Last week, the D.C. Circuit heard oral argument on a highly unusual attempt to short-circuit EPA’s rulemaking process for greenhouse gas regulation of existing power plants. Despite statutory and constitutional hurdles to premature litigation, the petitioners—the coal-fired industry and coal-producing states—argued that the importance of the proposed rule justifies court intervention.
The rule’s importance is precisely why it is critical that the agency complete the administrative process.
That industry groups will file lawsuits over EPA’s greenhouse gas initiatives is unremarkable. After all, litigation is to be expected: frequently, both the regulated community and public interest groups challenge major environmental rules. Nor is it unusual that interested parties may attempt to hijack a regulatory policy before a rule is finalized. Scholars have documented (for example, here, here, and here) the many contacts between agencies and regulated industries that occur at various stages of a rules’ development. What is more, contacts—from any interested party—are perfectly legal provided the agency discloses anything it relies on in support of the rule. Congressional pressure and Presidential direction may also be brought to bear on agencies during their decisionmaking processes.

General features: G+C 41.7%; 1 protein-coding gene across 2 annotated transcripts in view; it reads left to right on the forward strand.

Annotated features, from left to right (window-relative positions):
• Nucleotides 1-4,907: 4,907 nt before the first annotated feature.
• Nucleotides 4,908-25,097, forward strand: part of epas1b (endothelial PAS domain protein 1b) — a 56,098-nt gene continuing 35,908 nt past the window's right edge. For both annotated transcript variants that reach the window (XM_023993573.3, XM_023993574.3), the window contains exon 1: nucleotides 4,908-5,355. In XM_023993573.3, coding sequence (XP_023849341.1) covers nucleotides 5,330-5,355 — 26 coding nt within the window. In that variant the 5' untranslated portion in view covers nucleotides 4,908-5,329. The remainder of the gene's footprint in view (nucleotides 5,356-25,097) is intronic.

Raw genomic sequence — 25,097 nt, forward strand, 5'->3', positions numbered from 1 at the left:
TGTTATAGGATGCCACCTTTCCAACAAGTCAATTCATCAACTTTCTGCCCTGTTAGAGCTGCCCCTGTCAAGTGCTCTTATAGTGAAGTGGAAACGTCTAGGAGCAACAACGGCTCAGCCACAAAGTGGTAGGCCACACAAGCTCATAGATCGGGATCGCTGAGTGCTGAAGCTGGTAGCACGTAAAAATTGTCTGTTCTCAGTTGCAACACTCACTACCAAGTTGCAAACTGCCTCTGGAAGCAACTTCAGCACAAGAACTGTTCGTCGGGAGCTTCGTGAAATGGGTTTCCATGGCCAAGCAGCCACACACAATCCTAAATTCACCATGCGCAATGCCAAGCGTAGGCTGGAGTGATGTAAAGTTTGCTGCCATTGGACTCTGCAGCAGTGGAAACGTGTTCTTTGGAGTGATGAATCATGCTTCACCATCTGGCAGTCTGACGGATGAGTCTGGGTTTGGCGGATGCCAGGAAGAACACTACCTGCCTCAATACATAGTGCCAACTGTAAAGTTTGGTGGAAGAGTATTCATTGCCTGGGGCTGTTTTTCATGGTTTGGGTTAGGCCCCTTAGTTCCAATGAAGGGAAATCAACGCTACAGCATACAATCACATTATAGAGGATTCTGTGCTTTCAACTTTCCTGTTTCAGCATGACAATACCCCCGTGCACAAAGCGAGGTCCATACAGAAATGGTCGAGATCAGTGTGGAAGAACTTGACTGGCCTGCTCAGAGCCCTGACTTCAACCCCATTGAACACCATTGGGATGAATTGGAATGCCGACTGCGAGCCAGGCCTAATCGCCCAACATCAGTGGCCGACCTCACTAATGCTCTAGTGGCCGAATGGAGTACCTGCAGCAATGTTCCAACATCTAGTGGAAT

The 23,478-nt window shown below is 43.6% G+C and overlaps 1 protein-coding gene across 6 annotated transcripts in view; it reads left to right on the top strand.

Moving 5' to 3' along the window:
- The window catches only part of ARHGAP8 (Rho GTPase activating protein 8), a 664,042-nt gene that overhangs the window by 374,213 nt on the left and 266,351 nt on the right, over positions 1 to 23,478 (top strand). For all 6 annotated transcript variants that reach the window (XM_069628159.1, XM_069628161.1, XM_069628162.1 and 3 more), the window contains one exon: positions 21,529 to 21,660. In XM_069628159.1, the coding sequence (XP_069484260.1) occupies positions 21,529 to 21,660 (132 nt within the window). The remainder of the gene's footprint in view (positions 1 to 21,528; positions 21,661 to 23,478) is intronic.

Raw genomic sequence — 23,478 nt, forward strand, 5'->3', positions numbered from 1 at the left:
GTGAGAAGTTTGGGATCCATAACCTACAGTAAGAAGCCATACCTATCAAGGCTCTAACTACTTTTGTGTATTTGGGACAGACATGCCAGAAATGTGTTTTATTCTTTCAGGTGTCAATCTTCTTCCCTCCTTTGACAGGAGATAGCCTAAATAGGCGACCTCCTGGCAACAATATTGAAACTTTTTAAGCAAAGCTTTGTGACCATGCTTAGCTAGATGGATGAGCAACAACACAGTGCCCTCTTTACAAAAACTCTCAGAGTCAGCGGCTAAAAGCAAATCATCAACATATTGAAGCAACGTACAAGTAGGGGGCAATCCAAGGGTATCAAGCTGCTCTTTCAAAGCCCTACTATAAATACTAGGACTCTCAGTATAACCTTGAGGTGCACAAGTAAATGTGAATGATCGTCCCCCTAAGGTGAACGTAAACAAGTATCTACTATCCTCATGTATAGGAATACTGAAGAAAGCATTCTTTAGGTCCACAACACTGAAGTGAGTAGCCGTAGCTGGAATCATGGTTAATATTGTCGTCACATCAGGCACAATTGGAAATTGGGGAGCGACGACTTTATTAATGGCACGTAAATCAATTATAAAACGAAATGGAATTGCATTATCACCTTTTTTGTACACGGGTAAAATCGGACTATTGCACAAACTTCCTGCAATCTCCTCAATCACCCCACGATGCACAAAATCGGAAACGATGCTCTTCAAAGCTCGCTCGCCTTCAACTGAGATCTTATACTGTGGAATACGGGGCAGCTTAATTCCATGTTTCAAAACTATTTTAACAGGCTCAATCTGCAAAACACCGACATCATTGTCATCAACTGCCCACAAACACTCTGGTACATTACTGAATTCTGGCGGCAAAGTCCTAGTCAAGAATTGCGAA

But one institution stands apart: the courts. That the third branch will not interfere with agencies’ unfinished business is one of the strongest principles of both administrative and constitutional law. First, the whole point of proposing a rule and taking comments is to enhance the administrative law values of participation, deliberation, and transparency (for more on EPA’s efforts, see here). In short, agencies stand to learn something from commenters. They often change their minds following comment periods, issuing final rules that are different from those originally proposed or withdrawing a proposed rule altogether (as has happened with a prior proposed rule targeting GHGs). It makes no sense to engage the machinery of the courts before agencies have had the opportunity to learn and deliberate in connection with a comment period. If anything, these procedures are all the more important for important rules.
Nor does the Constitution endorse such inter-branch interference. Numerous statutory, common law, and constitutional rules protect these concerns. Hence, the Clean Air Act’s requirement that only final rules can be challenged; the Administrative Procedure Act’s similar provision; the ripeness doctrine that considers whether a rule is fit for review; and the standing doctrine’s requirement that injuries be actual and concrete.
Fortunately, the tenor of the questions at oral argument suggested that at least two members of the panel have serious concerns about interfering in a non-final rule. The Petitioners’ challenge can wait. Judicial review now would set a dangerous precedent, threatening one of the most democratic processes agencies undertake. Let the agency finish its work; after that, the courts will have something to review.